Michigan War Studies Review
Reviews, surveys, original essays, and commentary in the field of military studies.
20 May 2021
Review by Rémy Hémez, Armée de Terre française
Across an Angry Sea: The SAS in the Falklands War
By Cedric Delves
London: Hurst, 2018. Pp. xxxviii, 341. ISBN 978–1–78738–112–4.
Descriptors: Volume 2021, 20th Century, Falklands Print Version

This book chronicles the role of the D squadron 22nd Special Air Service (SAS) regiment in the 1982 Falklands war and its commanding officer, Lt. Gen. Cedric Delves, whose last active duty assignment had been Commander in Chief Regional Headquarters Allied Forces North Europe. He received the Distinguished Service Order for his leadership during the Falklands operations.

The author places the story of the Special Forces participation within the greater effort of the "repossession." Part I concerns the days preceding the recovery of South Georgia (operation Paraquet), including the chase of the Argentinian submarine Santa Fe. The second (and main) part of the book describes the regaining of the Falklands themselves: the raid on Pebble Island, the landings and operations to support the thrust toward San Carlos and Stanley, and the assault on Mount Kent. An interesting appendix examines the weaponry and other equipment the SAS used in the war. A meticulous index and eight color maps are added enhancements.

This rare account of a Special Forces campaign by its commander gives readers a good idea of the types of missions they carried out in a high intensity conflict: (a) participating in deceptions, for instance, a diversion in the area of Darwin to fool the Argentinians about the true locations the landing operations; (b) raids on enemy airfields, like the one D Squadron used on Pebble Island to destroy eleven enemy aircraft along with a quantity of fuel and other items; (c) attacks on rear areas to distract the enemy from the main British efforts and apply psychological pressure; (d) careful reconnaissance of key sites. This vivid firsthand account is a salutary reminder of the nature of wars waged by near-peer adversaries, especially when they involve the persistent threat of aerial assault.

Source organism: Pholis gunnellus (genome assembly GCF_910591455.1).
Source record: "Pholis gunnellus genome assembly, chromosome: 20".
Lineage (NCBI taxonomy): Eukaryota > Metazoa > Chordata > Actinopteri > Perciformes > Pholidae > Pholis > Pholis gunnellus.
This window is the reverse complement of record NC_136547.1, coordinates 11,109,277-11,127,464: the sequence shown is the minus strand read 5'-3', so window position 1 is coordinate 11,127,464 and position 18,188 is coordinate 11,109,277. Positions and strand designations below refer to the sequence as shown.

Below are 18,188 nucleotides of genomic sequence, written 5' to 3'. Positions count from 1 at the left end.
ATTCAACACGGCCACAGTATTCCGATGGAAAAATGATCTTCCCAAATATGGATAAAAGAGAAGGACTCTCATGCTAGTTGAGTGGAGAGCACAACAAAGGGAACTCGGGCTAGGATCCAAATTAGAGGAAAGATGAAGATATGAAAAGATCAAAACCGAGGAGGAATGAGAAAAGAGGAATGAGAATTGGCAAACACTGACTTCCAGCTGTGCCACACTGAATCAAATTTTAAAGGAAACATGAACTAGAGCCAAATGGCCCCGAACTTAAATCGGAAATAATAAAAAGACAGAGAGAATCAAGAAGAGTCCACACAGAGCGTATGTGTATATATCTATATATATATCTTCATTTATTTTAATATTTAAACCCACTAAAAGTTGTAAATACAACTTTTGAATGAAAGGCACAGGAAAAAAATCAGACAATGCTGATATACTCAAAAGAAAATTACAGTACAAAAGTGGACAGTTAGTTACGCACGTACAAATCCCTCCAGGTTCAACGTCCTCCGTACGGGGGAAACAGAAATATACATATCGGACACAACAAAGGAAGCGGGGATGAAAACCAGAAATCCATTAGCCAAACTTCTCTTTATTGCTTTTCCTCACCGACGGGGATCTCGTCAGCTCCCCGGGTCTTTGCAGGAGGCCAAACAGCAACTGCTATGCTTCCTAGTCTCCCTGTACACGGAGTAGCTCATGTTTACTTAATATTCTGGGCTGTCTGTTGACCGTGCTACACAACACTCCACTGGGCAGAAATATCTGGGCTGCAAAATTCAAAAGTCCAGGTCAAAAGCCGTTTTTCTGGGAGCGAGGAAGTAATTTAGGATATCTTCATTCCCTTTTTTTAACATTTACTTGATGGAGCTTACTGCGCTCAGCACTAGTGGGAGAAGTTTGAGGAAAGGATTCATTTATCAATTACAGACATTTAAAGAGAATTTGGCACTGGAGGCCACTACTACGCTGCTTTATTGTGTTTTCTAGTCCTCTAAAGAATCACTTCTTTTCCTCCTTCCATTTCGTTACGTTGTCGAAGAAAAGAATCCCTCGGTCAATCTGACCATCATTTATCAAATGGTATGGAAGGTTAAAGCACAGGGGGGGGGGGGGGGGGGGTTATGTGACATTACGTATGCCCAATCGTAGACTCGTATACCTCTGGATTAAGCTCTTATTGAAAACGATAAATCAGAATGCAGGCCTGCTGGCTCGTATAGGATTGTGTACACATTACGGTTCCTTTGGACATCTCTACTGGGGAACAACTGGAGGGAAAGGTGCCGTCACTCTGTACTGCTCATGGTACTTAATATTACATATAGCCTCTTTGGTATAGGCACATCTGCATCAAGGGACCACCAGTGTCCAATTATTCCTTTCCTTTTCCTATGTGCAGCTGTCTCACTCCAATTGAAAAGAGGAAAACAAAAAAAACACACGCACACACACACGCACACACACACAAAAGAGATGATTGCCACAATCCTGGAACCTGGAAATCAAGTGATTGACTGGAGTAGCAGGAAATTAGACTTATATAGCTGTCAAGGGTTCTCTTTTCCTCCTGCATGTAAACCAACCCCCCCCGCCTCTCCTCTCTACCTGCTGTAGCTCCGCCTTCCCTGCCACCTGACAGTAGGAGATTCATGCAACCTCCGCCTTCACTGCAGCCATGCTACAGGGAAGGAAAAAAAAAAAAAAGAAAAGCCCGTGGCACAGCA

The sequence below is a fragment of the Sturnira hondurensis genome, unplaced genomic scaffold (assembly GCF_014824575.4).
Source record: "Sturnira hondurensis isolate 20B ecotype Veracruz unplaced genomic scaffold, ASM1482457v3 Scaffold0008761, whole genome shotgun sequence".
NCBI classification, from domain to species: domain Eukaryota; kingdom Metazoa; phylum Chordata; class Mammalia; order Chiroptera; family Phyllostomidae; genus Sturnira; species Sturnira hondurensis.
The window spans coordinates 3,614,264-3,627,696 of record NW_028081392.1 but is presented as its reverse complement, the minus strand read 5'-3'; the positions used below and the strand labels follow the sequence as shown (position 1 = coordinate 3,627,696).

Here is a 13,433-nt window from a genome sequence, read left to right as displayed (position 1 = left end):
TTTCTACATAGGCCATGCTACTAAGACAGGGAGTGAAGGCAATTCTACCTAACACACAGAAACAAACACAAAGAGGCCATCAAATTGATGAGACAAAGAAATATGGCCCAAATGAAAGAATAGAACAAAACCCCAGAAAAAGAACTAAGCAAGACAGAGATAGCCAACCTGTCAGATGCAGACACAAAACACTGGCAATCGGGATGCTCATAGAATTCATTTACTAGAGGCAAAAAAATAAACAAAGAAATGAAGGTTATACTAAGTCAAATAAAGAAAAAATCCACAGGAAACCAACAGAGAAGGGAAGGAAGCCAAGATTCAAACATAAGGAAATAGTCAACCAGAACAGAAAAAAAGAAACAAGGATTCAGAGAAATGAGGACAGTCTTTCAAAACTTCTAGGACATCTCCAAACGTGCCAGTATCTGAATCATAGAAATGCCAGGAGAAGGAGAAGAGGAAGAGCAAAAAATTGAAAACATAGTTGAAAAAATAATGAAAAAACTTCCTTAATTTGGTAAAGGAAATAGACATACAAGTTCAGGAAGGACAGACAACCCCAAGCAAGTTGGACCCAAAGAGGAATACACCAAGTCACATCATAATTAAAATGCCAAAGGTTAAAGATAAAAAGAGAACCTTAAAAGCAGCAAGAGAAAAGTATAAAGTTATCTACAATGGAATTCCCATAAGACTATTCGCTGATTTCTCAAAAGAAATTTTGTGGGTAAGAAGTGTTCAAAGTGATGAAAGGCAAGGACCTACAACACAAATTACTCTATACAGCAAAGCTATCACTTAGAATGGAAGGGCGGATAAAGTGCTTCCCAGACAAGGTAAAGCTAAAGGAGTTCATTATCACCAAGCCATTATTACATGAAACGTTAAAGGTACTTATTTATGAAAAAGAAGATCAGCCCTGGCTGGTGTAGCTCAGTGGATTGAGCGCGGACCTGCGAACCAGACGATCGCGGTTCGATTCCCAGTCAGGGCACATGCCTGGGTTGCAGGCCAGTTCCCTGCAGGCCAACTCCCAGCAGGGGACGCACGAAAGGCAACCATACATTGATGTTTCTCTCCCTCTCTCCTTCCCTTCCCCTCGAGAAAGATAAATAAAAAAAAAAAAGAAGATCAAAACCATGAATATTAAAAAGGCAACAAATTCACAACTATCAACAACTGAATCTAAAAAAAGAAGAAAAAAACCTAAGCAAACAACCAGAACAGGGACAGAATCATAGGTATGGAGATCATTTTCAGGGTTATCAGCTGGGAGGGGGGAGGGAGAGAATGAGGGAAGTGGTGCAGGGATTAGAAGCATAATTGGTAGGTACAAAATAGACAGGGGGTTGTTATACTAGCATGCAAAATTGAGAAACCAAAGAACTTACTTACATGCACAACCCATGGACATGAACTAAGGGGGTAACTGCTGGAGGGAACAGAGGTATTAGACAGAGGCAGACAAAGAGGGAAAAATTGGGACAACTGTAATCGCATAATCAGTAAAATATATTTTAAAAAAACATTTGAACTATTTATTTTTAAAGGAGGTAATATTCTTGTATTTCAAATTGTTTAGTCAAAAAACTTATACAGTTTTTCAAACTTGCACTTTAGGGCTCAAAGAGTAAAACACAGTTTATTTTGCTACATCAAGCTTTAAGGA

Delves clarifies the tactical reasoning of a leader in combat, as in the following account: "On the face of it the mission was clear enough, recorded as: To conduct guerrilla action against Arg[entine] Gar[rison] STANLEY area." But he added a coda: "Addl [additional] benefit to suck Bde fwd [Brigade forward] onto Mt Kent/Challenger" (237). But how to fulfill both missions at once?

I settled down to clear my thoughts.… The business of Mount Kent and the Brigade came second to the specified task of conducting guerrilla action. But the "additional benefit" started to take on the greater weight. Raids and such might achieve tactical gains, but the second carried campaign level significance. Didn't it therefore trump raiding? I allowed my thoughts to roam. If Mount Kent was vital ground, going begging with us in the area, surely we must take it; … But how did that square with SAS principles and the direct action exactly? If it means taking and holding ground, that would be an unusual thing for the SAS to do.… Meandering thoughts were not getting me far. (238–39)

His professional reading on tactical thinking guided him as well: "I drew comfort from a dimly recalled piece of T.E. Lawrence, on the benefits of leaving things sometimes in order to ensure the enemy continued to act in a way that already served one's interest" (242–43).

The author is remarkably candid in describing various Special Forces failures, admitting that things often went horribly wrong during the various raids and actions he describes. Notably, during operation Paraquet, attempts to land in extreme conditions and rescue a troop on the Fortuna Glacier are recounted in harrowing detail, stressing the uncommon bravery of the aircrew involved. Delves readily confesses his own mistakes as well. During the raid on Pebble Island, he botched the planning of the coordination of naval gunfire to support the maneuver of troops on the ground. A subordinate said to him "I don’t want to sound as if I’m complaining, but do we need all this naval gunfire?" At which Delves realizes his mistake: "it came rushing in on me, crashing in with shocking realization: First mountain a long way out, would it be okay to start stepping-in the gunfire from a point closer to the airstrip? It all now made terrible sense" (168). Such frankness gives the reader a striking impression of the doubts and strains that beset a military leader:

My mind turned on the next concern: helicopters. Would they find us, be on time? What if they didn't return? Should we go back in towards the settlement to take the enemy on? Or should we high tail it down to the end of the Island? And then what? (170)

I heartily recommend Cedric Devles's enlightening and forthright memoir for what it reveals about the conception, planning, and execution of special operations by commanders engaged in expeditionary warfare over long distances. Military officers and any others seriously interested in Special Ops or the Falklands war will find Across an Angry Sea to be compelling and instructive reading.

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